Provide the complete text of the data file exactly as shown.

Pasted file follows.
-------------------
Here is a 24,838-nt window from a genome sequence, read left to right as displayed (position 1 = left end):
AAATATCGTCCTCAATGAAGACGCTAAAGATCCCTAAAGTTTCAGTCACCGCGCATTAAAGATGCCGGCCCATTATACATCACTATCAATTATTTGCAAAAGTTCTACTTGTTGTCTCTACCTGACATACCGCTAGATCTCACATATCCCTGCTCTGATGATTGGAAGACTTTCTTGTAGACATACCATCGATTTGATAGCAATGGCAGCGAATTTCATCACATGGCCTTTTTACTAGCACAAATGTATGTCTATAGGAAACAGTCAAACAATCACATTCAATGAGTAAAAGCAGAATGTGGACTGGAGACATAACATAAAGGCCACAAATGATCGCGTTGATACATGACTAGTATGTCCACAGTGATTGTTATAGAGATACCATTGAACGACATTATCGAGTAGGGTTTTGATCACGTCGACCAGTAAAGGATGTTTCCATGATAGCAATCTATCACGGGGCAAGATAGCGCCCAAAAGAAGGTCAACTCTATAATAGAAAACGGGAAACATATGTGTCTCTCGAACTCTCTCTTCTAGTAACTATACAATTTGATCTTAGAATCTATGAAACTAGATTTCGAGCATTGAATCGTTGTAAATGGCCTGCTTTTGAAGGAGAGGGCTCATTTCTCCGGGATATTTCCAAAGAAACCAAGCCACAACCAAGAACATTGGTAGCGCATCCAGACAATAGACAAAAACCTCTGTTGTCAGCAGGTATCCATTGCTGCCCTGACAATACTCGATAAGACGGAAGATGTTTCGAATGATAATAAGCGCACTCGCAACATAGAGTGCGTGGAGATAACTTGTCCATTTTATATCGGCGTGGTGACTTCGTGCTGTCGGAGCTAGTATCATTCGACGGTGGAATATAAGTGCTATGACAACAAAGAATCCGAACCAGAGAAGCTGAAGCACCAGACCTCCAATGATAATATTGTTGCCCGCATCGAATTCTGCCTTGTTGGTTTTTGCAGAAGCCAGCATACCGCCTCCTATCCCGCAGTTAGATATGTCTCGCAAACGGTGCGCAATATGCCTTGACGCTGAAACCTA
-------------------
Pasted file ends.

Here is a 24,838-nt window from a genome sequence, read left to right as displayed (position 1 = left end):
AAATATCGTCCTCAATGAAGACGCTAAAGATCCCTAAAGTTTCAGTCACCGCGCATTAAAGATGCCGGCCCATTATACATCACTATCAATTATTTGCAAAAGTTCTACTTGTTGTCTCTACCTGACATACCGCTAGATCTCACATATCCCTGCTCTGATGATTGGAAGACTTTCTTGTAGACATACCATCGATTTGATAGCAATGGCAGCGAATTTCATCACATGGCCTTTTTACTAGCACAAATGTATGTCTATAGGAAACAGTCAAACAATCACATTCAATGAGTAAAAGCAGAATGTGGACTGGAGACATAACATAAAGGCCACAAATGATCGCGTTGATACATGACTAGTATGTCCACAGTGATTGTTATAGAGATACCATTGAACGACATTATCGAGTAGGGTTTTGATCACGTCGACCAGTAAAGGATGTTTCCATGATAGCAATCTATCACGGGGCAAGATAGCGCCCAAAAGAAGGTCAACTCTATAATAGAAAACGGGAAACATATGTGTCTCTCGAACTCTCTCTTCTAGTAACTATACAATTTGATCTTAGAATCTATGAAACTAGATTTCGAGCATTGAATCGTTGTAAATGGCCTGCTTTTGAAGGAGAGGGCTCATTTCTCCGGGATATTTCCAAAGAAACCAAGCCACAACCAAGAACATTGGTAGCGCATCCAGACAATAGACAAAAACCTCTGTTGTCAGCAGGTATCCATTGCTGCCCTGACAATACTCGATAAGACGGAAGATGTTTCGAATGATAATAAGCGCACTCGCAACATAGAGTGCGTGGAGATAACTTGTCCATTTTATATCGGCGTGGTGACTTCGTGCTGTCGGAGCTAGTATCATTCGACGGTGGAATATAAGTGCTATGACAACAAAGAATCCGAACCAGAGAAGCTGAAGCACCAGACCTCCAATGATAATATTGTTGCCCGCATCGAATTCTGCCTTGTTGGTTTTTGCAGAAGCCAGCATACCGCCTCCTATCCCGCAGTTAGATATGTCTCGCAAACGGTGCGCAATATGCCTTGACGCTGAAACCTA